With the adventure in the Midwest finished, it was back to my senior year at Maryland. There was a lot going on and most of it had little to do with schoolwork.
Let's back up a little.Before the summer, while I was a junior in college I got a job with Radio Station WCFM in Washington. I learned from a college professor that the station needed an announcer to work three evening shifts a week. I auditioned for the job and then pestered the Chief Announcer until he finally hired me. Sometimes, I suspect he gave me the job just so I wouldn't bother him anymore. I arranged for a leave of absence during the summer but when September rolled around, I was back on the air three nights a week from 8 pm until signoff.
WCFM was non-commercial and ran on a shoestring. The heyday for FM broadcasting was still in the future. But it was a job. It paid money and gave me experience. It also provided entree to the broadcasting union.
Our programming was eclectic ... classical music, one newscast from the Mutual Broadcasting System, and various educational programs. Just by listening to the station I was exposed to a lot of new ideas and to classical music I had never heard before.
On campus, the student radio station was taking up a lot of time.I was the News Director and I also was involved, with several other students, in a project to build some new equipment and install new studios. Later on, that experience would serve me in good stead when I was an engineer with the Washington News Bureau of Group W Broadcasting.
With all this activity, it's a wonder there was ever time for classes. In candor, I didn't focus on schoolwork the way I should have.If I have any regret about my school days, it is the failure to study more. Since my life's work was heading into radio, the practical experiences were invaluable. But more academic knowledge would have been nice, too. If I had it do over, I never would have majored in journalism in college. Instead, I would have concentrated on history, politics, economics and some science.
There's one more important event to tell you about. In my last year at Maryland, I met and began dating Ellen Kehoe.
She was the cutest ... most attractive ... classiest girl I had ever known. I had seen Ellen on campus in my junior year. She worked in the Dining Hall and so did I. I didn't know her and I was too shy to just walk up and say, "Hello." But I couldn't take my eyes off her. I fell in love with her at first sight.
Eventually, as our radio station WMUC began adding girls to a previously all-male staff, Ellen joined our merry band. That's how I met her.
We became sweethearts. Our love story is private and it will stay that way. It lasted long after college and finally ended in the fall of 1957. Why it ended I'm not sure. But a lot had to do with my own lack of maturity and security. Whatever the reason, it was a sad day when we broke up.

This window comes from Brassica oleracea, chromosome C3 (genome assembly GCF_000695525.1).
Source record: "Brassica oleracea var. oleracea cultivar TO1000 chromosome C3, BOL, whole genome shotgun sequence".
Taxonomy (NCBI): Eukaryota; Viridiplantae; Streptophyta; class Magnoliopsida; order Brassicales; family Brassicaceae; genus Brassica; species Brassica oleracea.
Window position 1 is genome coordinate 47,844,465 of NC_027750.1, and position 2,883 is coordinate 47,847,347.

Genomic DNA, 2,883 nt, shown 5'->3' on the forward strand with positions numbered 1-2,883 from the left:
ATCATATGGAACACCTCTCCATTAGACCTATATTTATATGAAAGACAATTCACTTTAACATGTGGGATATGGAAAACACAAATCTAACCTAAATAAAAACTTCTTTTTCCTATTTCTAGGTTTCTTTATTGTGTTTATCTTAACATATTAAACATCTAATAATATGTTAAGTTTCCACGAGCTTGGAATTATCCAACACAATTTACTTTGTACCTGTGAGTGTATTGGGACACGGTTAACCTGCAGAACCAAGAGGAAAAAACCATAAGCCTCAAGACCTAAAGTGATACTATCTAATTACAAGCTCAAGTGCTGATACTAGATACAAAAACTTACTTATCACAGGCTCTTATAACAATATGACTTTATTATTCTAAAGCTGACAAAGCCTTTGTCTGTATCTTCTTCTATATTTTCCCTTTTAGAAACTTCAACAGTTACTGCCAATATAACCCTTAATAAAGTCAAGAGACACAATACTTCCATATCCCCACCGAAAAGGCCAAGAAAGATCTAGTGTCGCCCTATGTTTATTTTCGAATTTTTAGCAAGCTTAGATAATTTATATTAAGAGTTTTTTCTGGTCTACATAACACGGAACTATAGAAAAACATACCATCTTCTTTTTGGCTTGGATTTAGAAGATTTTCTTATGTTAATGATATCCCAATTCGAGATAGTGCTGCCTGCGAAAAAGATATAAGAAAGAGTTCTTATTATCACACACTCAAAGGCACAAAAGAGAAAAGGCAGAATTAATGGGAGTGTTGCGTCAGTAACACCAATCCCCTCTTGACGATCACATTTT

At this point I need to tell you something important about myself as a young man. Despite all the people I knew and all the things I had done before I met Ellen, I had an overwhelming feeling of being alone ... completely alone emotionally ... without another person on earth that I could connect to. As a young adult, that emptiness was becoming more and more frightening.
Then came Ellen and it all changed. As the months passed, the vacuum began to fill up with friendship. There was someone to talk with ... someone to laugh with. We shared plays, movies, and concerts.And we shared our love. I still cherish the memory of that relationship.
It wasn't until years later, when I met and married your "Grandma" Carolyn, that I once again had such a close and dear friend.Carolyn and I have been married more than 31 years. We are growing old together and we can look back on a life filled with love and shared experiences. We have supported each other with encouragement through good times and some bad times. And it goes on to this day.
There's a footnote to this part of my story. In later years, Ellen and I have re-entered each other's lives as friends. She is married to a nice man named Ted Hays. They have their own lives and friends, of course, but we are becoming closer. Recently, when Carolyn underwent some surgery at Cedars-Sinai Medical Center, Ted and Ellen came to the waiting room to keep me company. There was a concern that Carolyn had cancer. Ted and Ellen were there when the surgeon gave us the happy news that our fear was unfounded.
In her final years, Ellen battled lung cancer. Carolyn and I aren't doctors so we gave her the only thing we had to give --- our hope and belief that she could overcome the disease and share many more years of happiness with Ted. I hope our love and support helped her in the struggle. She also found a church group that was a source of encouragement. But on June 29, 2005 Ellen went to her rest. In her life she touched many people and all were better for it.
In case you hadn't noticed, this chapter spans fifty-one years of my life. I promise to fill in the gaps later on. But, the lesson here is important. The things you do as young adults will become your memories for a lifetime.
So treasure your lives as young people. Savor the experiences and the people you meet. The years of your life move along more quickly than you can imagine. One moment, you're a senior in school. The next moment, it's fifty years later and you're a senior in life.